February is so taxing

By Mel Grossman

February is the month when I stick pins in the Lord North and Oscar Underwood dolls sitting on the desk of my man cave. North was King George III’s prime minister, responsible for slapping the tax on tea that caused our colonists to dress up like Indians and throw tea bags and all in the harbor at Boston.

Underwood was President Woodrow Wilson’s floor guy in the 63rd Congress 105 years ago when on Feb. 3, 1913 the 16th Amendment to the Constitution was ratified, granting Congress the authority to collect income taxes.

February comes into play for me because that’s when I begin preparing my tax filing, just as Punxsutany Phil, the ground hog, is wrested from his cozy den to predict six more weeks of winter. What else to do except buy a new snow shovel, work on my taxes, and stick pins in the guys who started it all. Not a pretty thing to watch, but worth the early start to see if there is a refund in my future.

Taxing folks has never been very popular. At least not with the folks being taxed.

Our attitude started back there when the tea got dunked. It’s our money we say, reminding me of the time a Congressman was accosted on the Capitol steps by a man with a gun who growled “give me all your money.” To which the legislator haughtily replied : “Do you know who I am? I am a United States Congressman!” “Oh, right,” replied the robber. “Then give me all my money!” Of course Congress

(and State and local duly electeds) have been usurping our hard-earned greenbacks

for so long they really think of it as theirs. It’s one of the few things they actually do very well, dictating how and when to give our money back to them; or some of it back to us if we’re lucky enough to get a refund.

I am the first to admit of course that the newly legislated federal tax reform taking place this year is a step in the right direction. And though the current minority House leader thinks of the newly revised tax code as ”armageddon,” I think of it as “about time!” If there is anything that pleases us as we enter the new year, it’s that now we will be taxed less on our income. It isn’t that I mind paying taxes, local or federal, as long as I get representation. If we want the services provided us (okey, that we provide ourselves) someone has to pay for them. So, I don’t complain. Except maybe when I don’t get my money’s worth.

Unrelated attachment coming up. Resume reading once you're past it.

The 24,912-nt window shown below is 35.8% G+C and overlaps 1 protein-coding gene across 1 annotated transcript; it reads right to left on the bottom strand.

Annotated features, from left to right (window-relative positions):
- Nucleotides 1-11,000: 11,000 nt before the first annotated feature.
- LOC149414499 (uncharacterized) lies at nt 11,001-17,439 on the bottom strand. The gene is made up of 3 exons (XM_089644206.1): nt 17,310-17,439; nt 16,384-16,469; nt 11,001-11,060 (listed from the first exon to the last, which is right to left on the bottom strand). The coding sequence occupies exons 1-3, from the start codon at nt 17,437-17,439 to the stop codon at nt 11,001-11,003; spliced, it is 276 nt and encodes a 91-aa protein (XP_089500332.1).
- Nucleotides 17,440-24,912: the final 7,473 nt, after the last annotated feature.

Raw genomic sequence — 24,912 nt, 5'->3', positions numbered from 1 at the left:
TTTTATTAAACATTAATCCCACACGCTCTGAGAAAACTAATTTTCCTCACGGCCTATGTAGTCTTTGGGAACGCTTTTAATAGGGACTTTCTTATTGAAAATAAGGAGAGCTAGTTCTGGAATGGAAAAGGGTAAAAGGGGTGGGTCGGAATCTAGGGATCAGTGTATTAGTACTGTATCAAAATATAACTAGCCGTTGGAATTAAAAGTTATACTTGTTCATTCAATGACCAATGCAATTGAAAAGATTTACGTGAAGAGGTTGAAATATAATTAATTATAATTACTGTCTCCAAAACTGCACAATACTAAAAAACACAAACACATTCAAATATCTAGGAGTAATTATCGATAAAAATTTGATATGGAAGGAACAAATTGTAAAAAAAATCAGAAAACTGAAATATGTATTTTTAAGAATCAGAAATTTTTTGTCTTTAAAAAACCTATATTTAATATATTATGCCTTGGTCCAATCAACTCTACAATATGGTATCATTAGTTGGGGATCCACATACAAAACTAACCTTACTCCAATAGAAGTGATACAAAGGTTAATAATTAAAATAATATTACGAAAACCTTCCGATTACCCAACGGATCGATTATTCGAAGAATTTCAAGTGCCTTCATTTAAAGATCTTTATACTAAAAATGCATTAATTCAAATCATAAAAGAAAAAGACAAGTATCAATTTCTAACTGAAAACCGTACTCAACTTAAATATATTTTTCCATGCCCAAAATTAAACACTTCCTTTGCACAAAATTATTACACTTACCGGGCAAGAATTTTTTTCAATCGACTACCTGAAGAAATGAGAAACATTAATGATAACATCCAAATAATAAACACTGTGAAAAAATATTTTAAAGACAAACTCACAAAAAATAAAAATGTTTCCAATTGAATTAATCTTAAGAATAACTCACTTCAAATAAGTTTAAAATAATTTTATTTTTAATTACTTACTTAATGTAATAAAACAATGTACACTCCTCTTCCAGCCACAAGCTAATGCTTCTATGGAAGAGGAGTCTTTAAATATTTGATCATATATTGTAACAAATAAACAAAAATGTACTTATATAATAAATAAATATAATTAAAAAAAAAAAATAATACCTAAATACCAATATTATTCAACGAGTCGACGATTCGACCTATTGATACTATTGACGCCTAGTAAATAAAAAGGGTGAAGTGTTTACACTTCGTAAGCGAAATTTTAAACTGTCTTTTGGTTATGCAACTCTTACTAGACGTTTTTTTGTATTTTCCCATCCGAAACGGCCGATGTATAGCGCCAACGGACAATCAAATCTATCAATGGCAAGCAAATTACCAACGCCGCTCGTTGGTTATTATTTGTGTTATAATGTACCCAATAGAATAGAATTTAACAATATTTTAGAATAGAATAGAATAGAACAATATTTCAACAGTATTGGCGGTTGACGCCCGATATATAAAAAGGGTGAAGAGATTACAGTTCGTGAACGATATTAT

Like Friday night last when I hit a humongous pot hole in the dark on one of our local roadways. Lit up the dashboard like something from Star Wars, and knocked out the transmission. So $1,500 (plus tax) later I am seriously less than happy. The auto dealership of course was delirious. The towing service and the tax collectors too. While I’m glad to help the economy and preserve jobs, I wish there had been a different way to do it. On the other hand, I don’t pay taxes in the county that had yet to fill Little Grand Canyon, so it’s hard to complain too much. And any way I have bigger fish to fry: The Feds. Which means I’d better get back to my calculator.

What I think will really make me happy is when next February rolls around, I’ll be filling out a “postcard size” tax return instead of wading through reams of paper and wearing out my calculator for most of the month. In fact, I may wait til April 14 to fill it out. And, it would really warm the cockles of my heart if the postcard is pre-paid. On the other hand, even if it is, you can be assured it will be paid for by guess who? As has always been said: There is nothing as sure as death and taxes. For the time being, given the choice, I’ll take the latter.

So, bring on your prolonged winter Punxsutawney Phil in your comfy little den … you’ll find me in mine, doing you know what for the rest of the month; figuring out how to write-off that new snow shovel. And who knows, maybe even getting a refund.


By Mel Grossman

Mel Grossman is an area resident and guest columnist.

Mel Grossman is an area resident and guest columnist.